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A Letter to Panic! Fans

Dear fans of Panic! at the Disco,

I’ve had the pleasure of meeting a few thousand of you this week at Panic’s New York show, and so many of you visited to check our exclusive photo of the band’s new video for “Lying Is the Most Fun a Girl Can Have Without Taking Her Clothes Off.” It’s pretty phenomenal to see a young rock band with so many devoted fans.

At their New York show Wednesday night, Panic played heartfelt covers of songs by two of my favorite bands: Smashing Pumpkins (“Tonight, Tonight”) and Radiohead (“Karma Police”). If you’re already familiar with those two bands, awesome! If not, I wanted to offer a few morsels of insight that might convince you to go check them out. Like, right now.

Just as some of Panic’s songs are so essential to your lives at this moment, songs by both of these bands were as essential to me when I was in high school. In my senior yearbook, I quoted Smashing Pumpkins — twice. The quotes were from Siamese Dream, the album before Mellon Collie and the Infinite Sadness, which spawned “Tonight, Tonight.” I don’t think any other record was as important to me toward the end of high school as Siamese Dream, except maybe Gish, the Pumpkins’ debut; I actually wrecked my first car because I lost my focus on the road while fiddling with the car stereo to play that album’s “Rhinoceros” on repeat. On Siamese, the words from “Mayonaise” — “I just want to be me, and when I can, I will” — were a mantra, as were ones from “Hummer”: “When you decide that your life is a prize, renew, revive. It’s alright, honey.”

Those were just a few of that record’s pearls of wisdom, and head Pumpkin Billy Corgan cranked out even more gems on Mellon Collie, and one or two on their final records, Machina and Adore. But no band of the ’90s captured my emotional struggles more than Smashing Pumpkins; where Nirvana were more cryptic (and, after a brief period, defunct), and Pearl Jam were more metaphorical, the Pumpkins were direct, earnest, and sentimental.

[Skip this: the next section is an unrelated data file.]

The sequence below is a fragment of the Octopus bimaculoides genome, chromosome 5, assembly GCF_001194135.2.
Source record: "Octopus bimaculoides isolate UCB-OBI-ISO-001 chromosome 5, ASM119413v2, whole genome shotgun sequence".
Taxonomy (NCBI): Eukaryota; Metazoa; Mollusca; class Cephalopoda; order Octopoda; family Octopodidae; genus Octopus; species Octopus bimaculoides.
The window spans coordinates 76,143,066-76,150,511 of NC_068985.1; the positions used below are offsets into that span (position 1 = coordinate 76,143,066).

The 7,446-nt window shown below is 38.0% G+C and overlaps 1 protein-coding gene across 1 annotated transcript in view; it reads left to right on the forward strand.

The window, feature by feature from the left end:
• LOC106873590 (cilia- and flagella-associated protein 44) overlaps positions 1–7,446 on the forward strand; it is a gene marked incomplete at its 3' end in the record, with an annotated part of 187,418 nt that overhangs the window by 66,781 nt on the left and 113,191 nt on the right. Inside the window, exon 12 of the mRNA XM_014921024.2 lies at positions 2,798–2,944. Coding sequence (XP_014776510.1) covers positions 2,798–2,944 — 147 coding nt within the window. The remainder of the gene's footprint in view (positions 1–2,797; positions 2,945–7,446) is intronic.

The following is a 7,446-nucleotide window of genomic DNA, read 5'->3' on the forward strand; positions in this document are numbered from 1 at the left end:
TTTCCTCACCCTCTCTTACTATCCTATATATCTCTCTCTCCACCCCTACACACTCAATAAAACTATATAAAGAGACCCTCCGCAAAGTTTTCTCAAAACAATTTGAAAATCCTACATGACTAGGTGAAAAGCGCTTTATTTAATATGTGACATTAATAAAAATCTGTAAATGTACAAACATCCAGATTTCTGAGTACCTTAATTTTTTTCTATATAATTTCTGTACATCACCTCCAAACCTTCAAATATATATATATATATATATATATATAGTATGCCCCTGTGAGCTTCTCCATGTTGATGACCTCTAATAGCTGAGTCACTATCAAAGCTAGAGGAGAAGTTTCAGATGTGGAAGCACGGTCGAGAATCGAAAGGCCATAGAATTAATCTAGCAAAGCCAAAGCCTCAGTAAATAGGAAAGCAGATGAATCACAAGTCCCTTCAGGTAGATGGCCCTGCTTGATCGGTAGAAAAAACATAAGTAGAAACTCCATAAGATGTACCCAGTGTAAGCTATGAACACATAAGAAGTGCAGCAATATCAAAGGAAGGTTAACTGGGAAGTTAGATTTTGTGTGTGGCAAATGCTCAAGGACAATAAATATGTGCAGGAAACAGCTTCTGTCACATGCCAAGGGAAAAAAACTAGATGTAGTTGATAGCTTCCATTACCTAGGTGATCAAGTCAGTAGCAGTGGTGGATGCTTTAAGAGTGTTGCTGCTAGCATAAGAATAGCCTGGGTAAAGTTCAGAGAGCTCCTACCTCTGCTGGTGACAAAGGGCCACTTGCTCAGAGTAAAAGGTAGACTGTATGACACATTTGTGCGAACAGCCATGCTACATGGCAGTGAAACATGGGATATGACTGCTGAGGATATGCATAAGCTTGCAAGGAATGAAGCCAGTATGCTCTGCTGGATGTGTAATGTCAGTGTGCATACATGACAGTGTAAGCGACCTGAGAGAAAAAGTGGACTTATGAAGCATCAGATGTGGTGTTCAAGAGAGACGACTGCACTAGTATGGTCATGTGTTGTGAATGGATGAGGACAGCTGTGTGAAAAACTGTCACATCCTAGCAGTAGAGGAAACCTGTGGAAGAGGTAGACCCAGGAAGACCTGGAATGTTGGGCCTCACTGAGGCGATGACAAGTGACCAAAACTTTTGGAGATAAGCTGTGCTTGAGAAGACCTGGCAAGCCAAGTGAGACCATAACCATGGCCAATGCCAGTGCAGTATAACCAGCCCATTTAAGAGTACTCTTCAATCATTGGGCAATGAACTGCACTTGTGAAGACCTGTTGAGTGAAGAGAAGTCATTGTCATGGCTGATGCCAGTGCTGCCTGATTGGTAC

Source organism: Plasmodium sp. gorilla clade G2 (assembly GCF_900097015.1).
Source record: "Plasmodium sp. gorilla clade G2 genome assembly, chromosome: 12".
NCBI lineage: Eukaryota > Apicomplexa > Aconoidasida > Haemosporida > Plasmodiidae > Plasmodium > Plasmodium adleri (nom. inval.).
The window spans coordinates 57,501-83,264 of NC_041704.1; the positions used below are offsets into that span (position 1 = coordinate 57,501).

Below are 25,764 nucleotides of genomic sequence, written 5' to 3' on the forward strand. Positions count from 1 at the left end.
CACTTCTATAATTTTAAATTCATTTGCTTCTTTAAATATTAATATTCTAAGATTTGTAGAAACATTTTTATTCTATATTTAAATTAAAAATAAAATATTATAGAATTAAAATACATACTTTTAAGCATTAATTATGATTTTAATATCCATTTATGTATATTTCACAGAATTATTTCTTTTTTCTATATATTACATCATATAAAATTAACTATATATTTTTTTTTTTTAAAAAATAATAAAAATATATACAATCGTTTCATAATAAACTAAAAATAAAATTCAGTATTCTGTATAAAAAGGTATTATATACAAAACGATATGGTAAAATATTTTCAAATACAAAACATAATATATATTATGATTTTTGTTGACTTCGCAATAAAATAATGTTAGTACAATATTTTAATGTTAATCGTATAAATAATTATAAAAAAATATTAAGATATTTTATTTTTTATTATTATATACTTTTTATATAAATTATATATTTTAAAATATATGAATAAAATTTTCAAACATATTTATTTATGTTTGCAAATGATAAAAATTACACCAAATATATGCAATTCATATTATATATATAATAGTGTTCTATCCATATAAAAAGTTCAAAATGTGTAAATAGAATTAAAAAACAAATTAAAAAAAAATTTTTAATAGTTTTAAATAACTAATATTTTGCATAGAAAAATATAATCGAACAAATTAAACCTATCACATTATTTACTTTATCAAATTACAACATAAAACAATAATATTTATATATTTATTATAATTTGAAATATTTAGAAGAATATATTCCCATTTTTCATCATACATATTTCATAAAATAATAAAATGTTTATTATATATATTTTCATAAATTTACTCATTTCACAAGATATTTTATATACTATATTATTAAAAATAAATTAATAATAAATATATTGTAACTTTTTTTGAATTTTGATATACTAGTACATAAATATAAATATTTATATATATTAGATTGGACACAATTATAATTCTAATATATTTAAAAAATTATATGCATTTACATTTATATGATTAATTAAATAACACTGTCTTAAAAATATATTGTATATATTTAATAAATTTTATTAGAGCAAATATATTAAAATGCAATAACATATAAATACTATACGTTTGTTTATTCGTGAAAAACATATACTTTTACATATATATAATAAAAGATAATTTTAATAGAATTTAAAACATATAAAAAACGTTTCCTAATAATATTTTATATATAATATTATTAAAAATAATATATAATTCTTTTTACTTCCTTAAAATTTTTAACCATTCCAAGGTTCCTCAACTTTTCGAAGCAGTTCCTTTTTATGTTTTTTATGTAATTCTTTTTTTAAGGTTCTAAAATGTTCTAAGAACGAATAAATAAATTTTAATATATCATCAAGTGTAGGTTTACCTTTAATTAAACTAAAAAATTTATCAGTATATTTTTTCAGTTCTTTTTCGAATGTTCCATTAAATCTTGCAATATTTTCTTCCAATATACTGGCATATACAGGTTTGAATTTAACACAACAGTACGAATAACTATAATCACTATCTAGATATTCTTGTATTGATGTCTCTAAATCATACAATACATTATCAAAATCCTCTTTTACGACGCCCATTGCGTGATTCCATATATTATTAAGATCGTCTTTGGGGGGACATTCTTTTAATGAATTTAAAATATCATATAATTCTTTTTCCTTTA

Radiohead, of course, are still making music today; their frontman, Thom Yorke, will actually be on Spin‘s next cover. But it was 1997’s OK Computer, the album from which Panic snagged “Karma Police,” that turned them into one of the world’s most important bands. I never had the emotional connection with Radiohead that I did with the Pumpkins, but I was one of the first people in America to hear that album. On my first day as a Rolling Stone intern in May 1997, my editor opened a package on his desk that contained a brand new Aiwa walkman, but it was sealed shut. On the back, it had a sticker that simply said “Radiohead, OK Computer” and listed its 12 songs. I asked politely if I could borrow it, and my wish was granted. What an amazing experience; I was sorting photos in the magazine’s amazing photo archive, being one of the first people ever to hear an album that Spin named last year as the best album released during the magazine’s first 20 years of existence.

Okay, and now it’s cemented: You can snag OK Computer and the amazing 1995 album The Bends (my fave Radiohead record) for 16 bucks as a package deal on Amazon. Go! Now!

Seriously, though, Panic fans, I hope the band’s cover choices do send you running out to your favorite local record store, download site, or file-sharing software. They are doing you a great service by exposing you to quality recordings, and even though it made me feel a little bit old when Brendon Urie had to tell the audience who wrote “Tonight, Tonight” and “Karma Police,” I was more than glad to hear those songs being embraced by new, fresh pairs of ears. I can credit all of my first favorite bands for turning me onto older music I hadn’t had the opportunity to experience in real time, and hopefully, someday, you’ll be crediting Panic! at the Disco for your passionate love for Smashing Pumpkins or Radiohead. PETER GASTON